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Trout Dinner

November 5, 2021

I am writing this post because over the years I have seen many, many people who simply don’t know how to prepare a trout for dinner. They ruin it completely and go through the rest of their lives hating trout for dinner. Here are some very simple guidelines:

  1. Start by using a very fresh fish. A trout that has been sitting in a butcher’s case for days won’t bring the results you want. Look at the skin. Is it dry? If so, take a pass. A trout should have a glossy skin and glassy eyes. I prefer to catch my own but many markets have acceptable trout.
  2. Obviously, be sure the trout has been properly cleaned. That involves removing the internal organs and that black looking stuff on the inside of the back bone. I prefer to remove the gills as well but remember to leave the head and tail attached.
  3. Place the tout in a pan or in the oven on a well buttered or greased pan. Consider putting a couple of lemon wedges in the body cavity or perhaps a slice of onion.
  4. Cook at a medium heat until the eyes are completely white. That’s one reason to leave the head on; it tells you when the trout is properly cooked.
  5. Remove the entire fish from the pan with a spatula and place onto a large plate or cutting board. Grasp the tail with a paper towel or glove and pull gently up while separating the flesh from the bones with a fork until you reach the head. Turn the fish over and repeat until you have two filets and the complete skeleton of the fish, including the head and tail. Discard the latter. This is the other reason you want to leave the head and tail intact initially.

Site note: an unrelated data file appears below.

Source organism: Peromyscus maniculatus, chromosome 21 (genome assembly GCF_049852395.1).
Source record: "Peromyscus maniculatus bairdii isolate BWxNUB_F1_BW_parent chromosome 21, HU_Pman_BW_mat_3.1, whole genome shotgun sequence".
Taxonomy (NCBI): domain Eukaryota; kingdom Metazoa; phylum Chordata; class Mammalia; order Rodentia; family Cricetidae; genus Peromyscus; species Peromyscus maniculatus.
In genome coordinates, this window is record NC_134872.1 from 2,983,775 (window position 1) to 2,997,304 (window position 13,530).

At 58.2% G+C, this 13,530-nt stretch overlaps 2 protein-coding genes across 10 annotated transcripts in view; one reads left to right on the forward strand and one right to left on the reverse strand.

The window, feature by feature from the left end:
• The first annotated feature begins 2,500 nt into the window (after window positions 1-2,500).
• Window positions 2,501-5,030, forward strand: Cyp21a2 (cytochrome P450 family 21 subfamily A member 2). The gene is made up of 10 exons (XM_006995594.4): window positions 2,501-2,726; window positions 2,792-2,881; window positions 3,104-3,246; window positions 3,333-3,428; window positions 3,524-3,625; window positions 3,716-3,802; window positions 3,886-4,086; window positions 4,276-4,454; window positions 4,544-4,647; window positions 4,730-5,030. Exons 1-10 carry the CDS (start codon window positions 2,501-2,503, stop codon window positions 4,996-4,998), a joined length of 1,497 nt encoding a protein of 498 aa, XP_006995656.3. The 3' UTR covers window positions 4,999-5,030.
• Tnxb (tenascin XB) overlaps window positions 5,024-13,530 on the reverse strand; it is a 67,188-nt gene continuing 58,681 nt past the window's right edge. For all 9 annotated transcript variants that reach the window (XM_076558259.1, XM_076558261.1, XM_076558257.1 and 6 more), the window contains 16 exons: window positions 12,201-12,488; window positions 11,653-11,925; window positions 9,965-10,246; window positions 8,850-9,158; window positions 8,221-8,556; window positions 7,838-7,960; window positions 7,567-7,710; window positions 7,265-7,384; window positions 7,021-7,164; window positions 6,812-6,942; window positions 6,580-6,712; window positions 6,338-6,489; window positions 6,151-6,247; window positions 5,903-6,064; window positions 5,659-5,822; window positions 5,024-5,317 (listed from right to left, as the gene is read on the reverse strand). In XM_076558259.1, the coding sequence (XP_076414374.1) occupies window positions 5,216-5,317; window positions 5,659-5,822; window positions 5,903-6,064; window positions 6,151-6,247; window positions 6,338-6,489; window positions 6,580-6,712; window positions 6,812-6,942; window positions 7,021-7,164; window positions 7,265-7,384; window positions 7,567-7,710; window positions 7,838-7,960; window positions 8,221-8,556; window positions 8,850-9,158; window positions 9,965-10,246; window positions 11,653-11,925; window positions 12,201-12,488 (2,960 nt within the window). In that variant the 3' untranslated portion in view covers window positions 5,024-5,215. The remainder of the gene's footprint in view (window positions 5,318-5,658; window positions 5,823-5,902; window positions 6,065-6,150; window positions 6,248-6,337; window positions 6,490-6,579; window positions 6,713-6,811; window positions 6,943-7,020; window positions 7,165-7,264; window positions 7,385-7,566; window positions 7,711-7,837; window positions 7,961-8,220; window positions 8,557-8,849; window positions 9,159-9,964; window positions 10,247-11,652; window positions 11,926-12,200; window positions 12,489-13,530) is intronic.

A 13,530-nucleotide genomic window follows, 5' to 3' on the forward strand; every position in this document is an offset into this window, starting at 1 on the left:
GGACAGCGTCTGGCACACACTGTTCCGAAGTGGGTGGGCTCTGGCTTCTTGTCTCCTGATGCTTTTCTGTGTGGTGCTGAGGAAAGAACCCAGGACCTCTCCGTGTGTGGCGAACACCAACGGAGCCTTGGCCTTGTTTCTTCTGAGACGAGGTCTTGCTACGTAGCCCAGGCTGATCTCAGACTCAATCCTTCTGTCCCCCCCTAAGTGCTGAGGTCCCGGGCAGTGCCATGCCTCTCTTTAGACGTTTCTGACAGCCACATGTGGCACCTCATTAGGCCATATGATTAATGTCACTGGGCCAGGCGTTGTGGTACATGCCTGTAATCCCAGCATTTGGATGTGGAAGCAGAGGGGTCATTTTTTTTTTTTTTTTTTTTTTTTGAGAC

6. Serve with some fresh herbs, a side of your choice and enjoy.

One crucial thing to remember is that all fish continue cooking a little after you remove them from the heat. Many folks over-cook trout, failing to understand this important point. On the average, the fish will continue to cook approximately two minutes after being removed from the heat.

Trout make a beautiful, nutritious dinner if prepared properly. The use of salt and lemon will bring out the natural flavors. People who have well prepared trout most always come back for more; people who prepare them poorly usually head for McDonalds.

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Read author Allen E. Rizzi’s latest books available at Amazon.com

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12 Comments
  1. Would you believe I have never cooked one? This is good to know, as i need to eat more fish.

    Liked by 2 people

  2. What an excellent tutorial, Allen! I do like trout and most fish that are cooked properly. I don’t fish anymore, but if I find a nice looking fresh one at the market, I’ll give your tips a try.

    Liked by 1 person

  3. Sounds good. 🙂 I’ve always just pan-fried trout, mostly brook trout. Best tasting fish, in my opinion.

    Liked by 1 person

  4. I did have some trout served to me like that at a fancy (for me) restaurant in Berchtesgaden, Germany. The waiter deboned it as you described right at my table. It was delicious.

    Liked by 1 person

  5. I’d have to dip it in chocolate to get Becky to eat it. She nearly passes out when I open a can of sardines in her presence. “You can lead a horse to water . . . “ 🙂

    Liked by 2 people

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